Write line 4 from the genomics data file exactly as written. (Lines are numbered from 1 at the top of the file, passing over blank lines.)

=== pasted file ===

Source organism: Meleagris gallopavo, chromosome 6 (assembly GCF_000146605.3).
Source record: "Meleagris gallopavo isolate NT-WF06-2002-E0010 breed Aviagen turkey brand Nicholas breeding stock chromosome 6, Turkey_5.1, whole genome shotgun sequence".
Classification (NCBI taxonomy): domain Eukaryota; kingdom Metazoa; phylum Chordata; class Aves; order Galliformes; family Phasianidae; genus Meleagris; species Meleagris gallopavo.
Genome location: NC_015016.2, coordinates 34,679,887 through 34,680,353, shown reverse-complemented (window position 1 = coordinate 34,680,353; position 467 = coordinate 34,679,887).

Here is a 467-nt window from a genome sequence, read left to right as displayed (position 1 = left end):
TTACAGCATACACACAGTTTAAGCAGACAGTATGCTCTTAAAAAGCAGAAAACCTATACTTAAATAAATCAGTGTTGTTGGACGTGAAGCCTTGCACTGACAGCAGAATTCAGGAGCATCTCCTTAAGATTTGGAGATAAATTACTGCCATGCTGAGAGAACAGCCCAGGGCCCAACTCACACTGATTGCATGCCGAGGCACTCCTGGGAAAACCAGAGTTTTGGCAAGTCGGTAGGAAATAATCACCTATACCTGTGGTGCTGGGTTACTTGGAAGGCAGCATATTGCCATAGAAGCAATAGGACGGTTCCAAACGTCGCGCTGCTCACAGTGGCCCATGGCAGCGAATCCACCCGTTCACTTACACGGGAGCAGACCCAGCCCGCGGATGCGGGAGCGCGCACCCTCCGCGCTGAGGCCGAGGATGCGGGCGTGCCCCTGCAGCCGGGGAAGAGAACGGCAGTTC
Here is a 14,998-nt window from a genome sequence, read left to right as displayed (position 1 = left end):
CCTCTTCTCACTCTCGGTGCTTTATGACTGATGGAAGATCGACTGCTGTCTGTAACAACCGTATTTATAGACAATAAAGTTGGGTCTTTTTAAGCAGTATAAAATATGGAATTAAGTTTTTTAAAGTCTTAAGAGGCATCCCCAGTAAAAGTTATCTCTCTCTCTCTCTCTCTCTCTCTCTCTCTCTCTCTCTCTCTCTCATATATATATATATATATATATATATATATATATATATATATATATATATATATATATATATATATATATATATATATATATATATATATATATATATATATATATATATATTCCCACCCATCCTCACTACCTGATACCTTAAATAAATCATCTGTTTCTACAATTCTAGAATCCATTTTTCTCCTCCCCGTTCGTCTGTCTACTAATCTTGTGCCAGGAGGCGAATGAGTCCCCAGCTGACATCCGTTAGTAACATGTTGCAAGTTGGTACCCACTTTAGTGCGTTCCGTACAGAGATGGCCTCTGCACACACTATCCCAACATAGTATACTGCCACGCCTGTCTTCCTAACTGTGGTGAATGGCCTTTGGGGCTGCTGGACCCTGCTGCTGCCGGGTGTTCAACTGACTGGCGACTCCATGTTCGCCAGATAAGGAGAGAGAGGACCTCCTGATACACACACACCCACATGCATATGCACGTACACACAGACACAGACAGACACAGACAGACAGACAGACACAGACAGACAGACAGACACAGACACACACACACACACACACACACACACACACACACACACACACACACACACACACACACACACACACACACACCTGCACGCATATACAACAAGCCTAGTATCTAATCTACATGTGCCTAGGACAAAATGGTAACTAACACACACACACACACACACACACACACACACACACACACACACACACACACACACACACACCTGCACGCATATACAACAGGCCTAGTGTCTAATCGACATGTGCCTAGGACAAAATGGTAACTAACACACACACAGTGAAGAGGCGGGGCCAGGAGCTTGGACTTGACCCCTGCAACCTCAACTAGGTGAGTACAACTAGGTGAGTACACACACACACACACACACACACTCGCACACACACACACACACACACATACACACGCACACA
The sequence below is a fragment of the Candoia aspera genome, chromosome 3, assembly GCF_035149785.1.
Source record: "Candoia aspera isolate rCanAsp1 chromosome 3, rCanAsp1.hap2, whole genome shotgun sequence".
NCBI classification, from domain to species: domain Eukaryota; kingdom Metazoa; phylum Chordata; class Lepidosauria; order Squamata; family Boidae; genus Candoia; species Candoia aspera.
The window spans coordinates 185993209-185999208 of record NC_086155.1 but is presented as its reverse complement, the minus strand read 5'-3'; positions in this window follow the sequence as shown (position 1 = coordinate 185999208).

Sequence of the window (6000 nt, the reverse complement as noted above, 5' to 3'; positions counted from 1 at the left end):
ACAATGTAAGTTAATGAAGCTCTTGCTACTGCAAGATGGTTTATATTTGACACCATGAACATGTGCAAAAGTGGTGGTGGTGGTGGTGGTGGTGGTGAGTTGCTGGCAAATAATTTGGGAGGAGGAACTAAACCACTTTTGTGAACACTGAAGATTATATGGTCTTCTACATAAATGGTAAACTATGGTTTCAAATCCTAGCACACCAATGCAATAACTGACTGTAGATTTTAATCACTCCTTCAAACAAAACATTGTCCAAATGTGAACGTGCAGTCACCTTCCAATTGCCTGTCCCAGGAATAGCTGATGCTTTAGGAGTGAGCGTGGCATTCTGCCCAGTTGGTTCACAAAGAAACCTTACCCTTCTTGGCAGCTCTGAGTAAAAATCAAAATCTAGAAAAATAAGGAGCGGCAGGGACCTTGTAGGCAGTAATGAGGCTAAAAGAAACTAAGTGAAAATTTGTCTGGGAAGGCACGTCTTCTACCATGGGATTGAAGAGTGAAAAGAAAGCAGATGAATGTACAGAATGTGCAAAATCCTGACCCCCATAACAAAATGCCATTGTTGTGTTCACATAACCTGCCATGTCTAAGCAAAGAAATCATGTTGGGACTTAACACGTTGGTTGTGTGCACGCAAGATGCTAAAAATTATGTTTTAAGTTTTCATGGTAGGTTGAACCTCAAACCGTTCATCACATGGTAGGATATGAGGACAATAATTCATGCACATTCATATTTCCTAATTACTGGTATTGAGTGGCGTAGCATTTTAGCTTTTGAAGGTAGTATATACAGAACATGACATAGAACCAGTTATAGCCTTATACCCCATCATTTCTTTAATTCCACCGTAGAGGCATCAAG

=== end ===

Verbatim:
Genome location: NC_015016.2, coordinates 34,679,887 through 34,680,353, shown reverse-complemented (window position 1 = coordinate 34,680,353; position 467 = coordinate 34,679,887).